A former Oklahoma City attorney and award-winning author visited Ardmore to discuss one of the city’s most notorious murder trials.
Kent Frates, who served in the Oklahoma Legislature from 1970 to 1978, arrived at the Greater Southwest Historical Museum Tuesday. Frates authored Oklahoma’s Most Notorious Cases Vol. I and II, as well as Oklahoma Courthouse Legends and many other publications.
His writing career began when a photographer approached him, Frates said. The Oklahoma county clerk at the time wished to create a book containing a photo of every court house in the state and Frates was asked to write the text for the book.
“One of the counties, of course, was Carter County,” Frates said. “When we finished the book, his picture inside of the Carter County court house was so good that the editor of the book said, ‘That’s the picture that we ought to put on the cover’.”
The book was Oklahoma Courthouse Legends. However, Frates said he wanted to write a book that was more detailed and contained more history about certain cases.
His first volume of Oklahoma’s Most Notorious Cases contained six cases, including the Oklahoma City Bombing — but Frates said he enjoyed writing the second volume more.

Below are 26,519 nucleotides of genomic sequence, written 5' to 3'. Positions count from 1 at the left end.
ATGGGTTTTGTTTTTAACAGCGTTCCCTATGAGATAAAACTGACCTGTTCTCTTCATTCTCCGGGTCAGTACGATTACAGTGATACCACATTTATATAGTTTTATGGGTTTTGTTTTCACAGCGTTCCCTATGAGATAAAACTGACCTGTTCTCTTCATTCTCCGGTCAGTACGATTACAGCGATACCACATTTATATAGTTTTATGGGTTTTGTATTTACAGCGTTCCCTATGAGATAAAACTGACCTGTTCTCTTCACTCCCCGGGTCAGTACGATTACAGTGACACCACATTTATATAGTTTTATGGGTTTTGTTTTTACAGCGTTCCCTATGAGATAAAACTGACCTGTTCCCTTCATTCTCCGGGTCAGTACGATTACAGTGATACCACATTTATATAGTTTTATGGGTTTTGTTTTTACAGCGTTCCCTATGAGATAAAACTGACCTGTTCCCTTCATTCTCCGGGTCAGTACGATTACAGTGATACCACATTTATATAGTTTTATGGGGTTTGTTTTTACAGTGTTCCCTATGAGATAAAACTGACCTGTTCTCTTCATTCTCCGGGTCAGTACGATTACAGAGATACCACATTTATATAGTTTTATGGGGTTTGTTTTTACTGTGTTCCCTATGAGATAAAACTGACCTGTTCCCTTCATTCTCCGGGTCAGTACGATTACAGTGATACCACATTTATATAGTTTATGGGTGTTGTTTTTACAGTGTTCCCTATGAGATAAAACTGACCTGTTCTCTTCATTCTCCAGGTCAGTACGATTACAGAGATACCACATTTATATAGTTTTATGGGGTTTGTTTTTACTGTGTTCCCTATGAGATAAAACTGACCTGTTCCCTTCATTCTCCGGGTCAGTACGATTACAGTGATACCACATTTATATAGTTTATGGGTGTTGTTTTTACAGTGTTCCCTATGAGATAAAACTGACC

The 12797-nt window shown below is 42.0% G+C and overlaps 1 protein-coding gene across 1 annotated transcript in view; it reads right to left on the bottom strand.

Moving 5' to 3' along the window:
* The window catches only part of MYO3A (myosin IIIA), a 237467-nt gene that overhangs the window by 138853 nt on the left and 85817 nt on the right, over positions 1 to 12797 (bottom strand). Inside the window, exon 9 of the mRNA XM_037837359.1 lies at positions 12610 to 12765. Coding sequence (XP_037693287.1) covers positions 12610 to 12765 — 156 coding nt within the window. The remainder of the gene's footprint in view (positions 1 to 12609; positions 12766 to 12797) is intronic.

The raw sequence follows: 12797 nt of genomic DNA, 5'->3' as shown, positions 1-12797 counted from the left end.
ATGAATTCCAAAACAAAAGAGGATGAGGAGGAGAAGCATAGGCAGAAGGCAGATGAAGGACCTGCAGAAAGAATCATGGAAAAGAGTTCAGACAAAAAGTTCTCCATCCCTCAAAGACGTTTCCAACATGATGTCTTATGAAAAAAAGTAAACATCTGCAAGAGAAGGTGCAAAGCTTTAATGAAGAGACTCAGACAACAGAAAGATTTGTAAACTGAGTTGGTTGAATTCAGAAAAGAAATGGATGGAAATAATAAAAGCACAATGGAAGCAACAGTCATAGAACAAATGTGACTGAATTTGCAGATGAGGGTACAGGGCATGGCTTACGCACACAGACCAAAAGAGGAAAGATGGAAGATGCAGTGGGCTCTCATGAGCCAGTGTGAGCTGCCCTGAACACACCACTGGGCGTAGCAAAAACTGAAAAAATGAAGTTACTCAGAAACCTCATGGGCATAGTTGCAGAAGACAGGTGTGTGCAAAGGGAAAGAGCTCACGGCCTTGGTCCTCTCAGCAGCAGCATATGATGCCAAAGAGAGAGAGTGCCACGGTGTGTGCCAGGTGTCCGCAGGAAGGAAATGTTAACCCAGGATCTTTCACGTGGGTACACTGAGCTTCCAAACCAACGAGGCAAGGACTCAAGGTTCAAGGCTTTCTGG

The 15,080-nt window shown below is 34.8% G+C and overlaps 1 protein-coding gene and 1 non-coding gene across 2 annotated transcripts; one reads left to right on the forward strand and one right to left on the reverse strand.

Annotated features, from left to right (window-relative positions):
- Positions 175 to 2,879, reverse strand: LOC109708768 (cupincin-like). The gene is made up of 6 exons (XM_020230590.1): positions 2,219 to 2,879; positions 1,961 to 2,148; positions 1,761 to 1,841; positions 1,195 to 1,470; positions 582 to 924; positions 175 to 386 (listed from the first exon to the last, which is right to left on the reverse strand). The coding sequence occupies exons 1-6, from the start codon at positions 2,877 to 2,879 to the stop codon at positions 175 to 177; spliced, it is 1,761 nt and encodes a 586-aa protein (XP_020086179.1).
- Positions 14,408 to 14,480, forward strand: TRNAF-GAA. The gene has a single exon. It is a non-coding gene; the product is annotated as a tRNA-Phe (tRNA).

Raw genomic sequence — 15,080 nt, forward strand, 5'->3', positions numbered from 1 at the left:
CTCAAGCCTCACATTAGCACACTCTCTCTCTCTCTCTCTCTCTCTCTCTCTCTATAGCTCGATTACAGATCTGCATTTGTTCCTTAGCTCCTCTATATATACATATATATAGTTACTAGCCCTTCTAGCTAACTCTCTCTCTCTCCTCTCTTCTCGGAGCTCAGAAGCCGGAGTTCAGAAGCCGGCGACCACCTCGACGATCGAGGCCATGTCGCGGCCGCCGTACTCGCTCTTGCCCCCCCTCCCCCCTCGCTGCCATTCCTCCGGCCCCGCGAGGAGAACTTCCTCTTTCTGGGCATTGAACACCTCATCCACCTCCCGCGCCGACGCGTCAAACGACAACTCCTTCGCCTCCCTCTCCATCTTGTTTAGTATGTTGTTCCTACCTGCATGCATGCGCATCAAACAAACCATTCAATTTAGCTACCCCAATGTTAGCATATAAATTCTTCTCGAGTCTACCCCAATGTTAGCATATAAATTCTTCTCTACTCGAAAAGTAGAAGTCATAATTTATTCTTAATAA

“I got to put in a lot of the cases that I liked, some of them a lot better, and I thought were more interesting — one of which was this (the Hamon) case,” Frates said.
The 1920 murder trial of Clara Smith Hamon in Ardmore received international attention, Frates said. The victim, Jake Hamon, is speculated to have been one of the richest men in Oklahoma— and with his wealth came several scandals involving bribery, Frates said.
“The reason he lived in Ardmore was he’d been run out of Lawton,” Frates said.
Hamon was anticipating being named Secretary of the Interior when he was shot by his mistress, Clara Smith Hamon, at Ardmore’s Randol Hotel, which was formerly located at 209 W Main St., Frates said.
Although Clara Smith Hamon appears to have been guilty, Frates said she easily gained public favor and pled self-defense.
“The jury was made up entirely of white males and it took them 45 minuets to find her not guilty,” Frates said.
During the research process for his book Frates said he pulled much of his information from original sources, including long sections of testimony published in newspapers and court documents.
“When you get into history it’s sometimes hard to separate legend from fact,” Frates said. “Sometimes you really don’t want to because the stories are so good you want to tell them anyway, but when you write a book like this you’ve got to be careful that you don’t do that.”
Before concluding his talk, Frates also discussed two more cases that took place near Carter County and that he considers interesting, the Geronimo Bank Murders and the trial of Machine Gun Kelly. Afterwards, Frates signed copies of his books for guests.